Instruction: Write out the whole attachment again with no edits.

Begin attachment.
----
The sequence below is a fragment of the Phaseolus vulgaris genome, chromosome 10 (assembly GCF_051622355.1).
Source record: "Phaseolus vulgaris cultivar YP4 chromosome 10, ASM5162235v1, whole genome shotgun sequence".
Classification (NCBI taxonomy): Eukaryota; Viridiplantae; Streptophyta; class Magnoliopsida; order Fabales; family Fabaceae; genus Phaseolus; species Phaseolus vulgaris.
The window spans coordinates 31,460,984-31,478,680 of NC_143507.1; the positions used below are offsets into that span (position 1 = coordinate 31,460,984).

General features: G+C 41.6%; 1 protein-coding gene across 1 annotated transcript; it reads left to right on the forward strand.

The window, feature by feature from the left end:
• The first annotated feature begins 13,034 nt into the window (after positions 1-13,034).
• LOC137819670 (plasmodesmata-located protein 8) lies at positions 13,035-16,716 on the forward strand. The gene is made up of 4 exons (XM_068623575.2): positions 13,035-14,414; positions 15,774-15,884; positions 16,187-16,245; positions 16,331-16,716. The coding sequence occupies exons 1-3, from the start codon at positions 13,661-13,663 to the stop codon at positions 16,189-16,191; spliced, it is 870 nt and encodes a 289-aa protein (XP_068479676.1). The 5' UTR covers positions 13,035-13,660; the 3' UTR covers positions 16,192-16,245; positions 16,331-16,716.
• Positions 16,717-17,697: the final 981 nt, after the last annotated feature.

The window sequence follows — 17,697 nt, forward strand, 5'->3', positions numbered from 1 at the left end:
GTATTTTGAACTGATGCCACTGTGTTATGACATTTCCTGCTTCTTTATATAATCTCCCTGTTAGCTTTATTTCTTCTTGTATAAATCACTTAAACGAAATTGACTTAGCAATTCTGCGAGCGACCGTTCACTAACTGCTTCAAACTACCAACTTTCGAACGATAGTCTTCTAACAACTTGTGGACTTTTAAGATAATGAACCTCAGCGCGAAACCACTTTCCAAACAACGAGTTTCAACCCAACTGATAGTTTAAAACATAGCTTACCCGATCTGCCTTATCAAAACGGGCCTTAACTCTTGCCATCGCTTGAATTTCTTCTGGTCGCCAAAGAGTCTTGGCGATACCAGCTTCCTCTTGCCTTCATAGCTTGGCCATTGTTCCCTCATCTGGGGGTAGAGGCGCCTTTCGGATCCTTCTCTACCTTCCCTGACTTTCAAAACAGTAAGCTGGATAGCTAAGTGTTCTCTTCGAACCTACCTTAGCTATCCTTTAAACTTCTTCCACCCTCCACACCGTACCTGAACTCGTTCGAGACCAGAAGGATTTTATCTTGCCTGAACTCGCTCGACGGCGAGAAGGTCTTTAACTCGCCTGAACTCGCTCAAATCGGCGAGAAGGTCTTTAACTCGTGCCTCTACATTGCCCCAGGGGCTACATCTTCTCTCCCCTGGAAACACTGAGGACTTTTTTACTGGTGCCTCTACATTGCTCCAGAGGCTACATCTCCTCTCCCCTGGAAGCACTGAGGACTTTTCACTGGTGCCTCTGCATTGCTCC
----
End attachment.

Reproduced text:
The sequence below is a fragment of the Phaseolus vulgaris genome, chromosome 10 (assembly GCF_051622355.1).
Source record: "Phaseolus vulgaris cultivar YP4 chromosome 10, ASM5162235v1, whole genome shotgun sequence".
Classification (NCBI taxonomy): Eukaryota; Viridiplantae; Streptophyta; class Magnoliopsida; order Fabales; family Fabaceae; genus Phaseolus; species Phaseolus vulgaris.
The window spans coordinates 31,460,984-31,478,680 of NC_143507.1; the positions used below are offsets into that span (position 1 = coordinate 31,460,984).

General features: G+C 41.6%; 1 protein-coding gene across 1 annotated transcript; it reads left to right on the forward strand.

The window, feature by feature from the left end:
• The first annotated feature begins 13,034 nt into the window (after positions 1-13,034).
• LOC137819670 (plasmodesmata-located protein 8) lies at positions 13,035-16,716 on the forward strand. The gene is made up of 4 exons (XM_068623575.2): positions 13,035-14,414; positions 15,774-15,884; positions 16,187-16,245; positions 16,331-16,716. The coding sequence occupies exons 1-3, from the start codon at positions 13,661-13,663 to the stop codon at positions 16,189-16,191; spliced, it is 870 nt and encodes a 289-aa protein (XP_068479676.1). The 5' UTR covers positions 13,035-13,660; the 3' UTR covers positions 16,192-16,245; positions 16,331-16,716.
• Positions 16,717-17,697: the final 981 nt, after the last annotated feature.

The window sequence follows — 17,697 nt, forward strand, 5'->3', positions numbered from 1 at the left end:
GTATTTTGAACTGATGCCACTGTGTTATGACATTTCCTGCTTCTTTATATAATCTCCCTGTTAGCTTTATTTCTTCTTGTATAAATCACTTAAACGAAATTGACTTAGCAATTCTGCGAGCGACCGTTCACTAACTGCTTCAAACTACCAACTTTCGAACGATAGTCTTCTAACAACTTGTGGACTTTTAAGATAATGAACCTCAGCGCGAAACCACTTTCCAAACAACGAGTTTCAACCCAACTGATAGTTTAAAACATAGCTTACCCGATCTGCCTTATCAAAACGGGCCTTAACTCTTGCCATCGCTTGAATTTCTTCTGGTCGCCAAAGAGTCTTGGCGATACCAGCTTCCTCTTGCCTTCATAGCTTGGCCATTGTTCCCTCATCTGGGGGTAGAGGCGCCTTTCGGATCCTTCTCTACCTTCCCTGACTTTCAAAACAGTAAGCTGGATAGCTAAGTGTTCTCTTCGAACCTACCTTAGCTATCCTTTAAACTTCTTCCACCCTCCACACCGTACCTGAACTCGTTCGAGACCAGAAGGATTTTATCTTGCCTGAACTCGCTCGACGGCGAGAAGGTCTTTAACTCGCCTGAACTCGCTCAAATCGGCGAGAAGGTCTTTAACTCGTGCCTCTACATTGCCCCAGGGGCTACATCTTCTCTCCCCTGGAAACACTGAGGACTTTTTTACTGGTGCCTCTACATTGCTCCAGAGGCTACATCTCCTCTCCCCTGGAAGCACTGAGGACTTTTCACTGGTGCCTCTGCATTGCTCC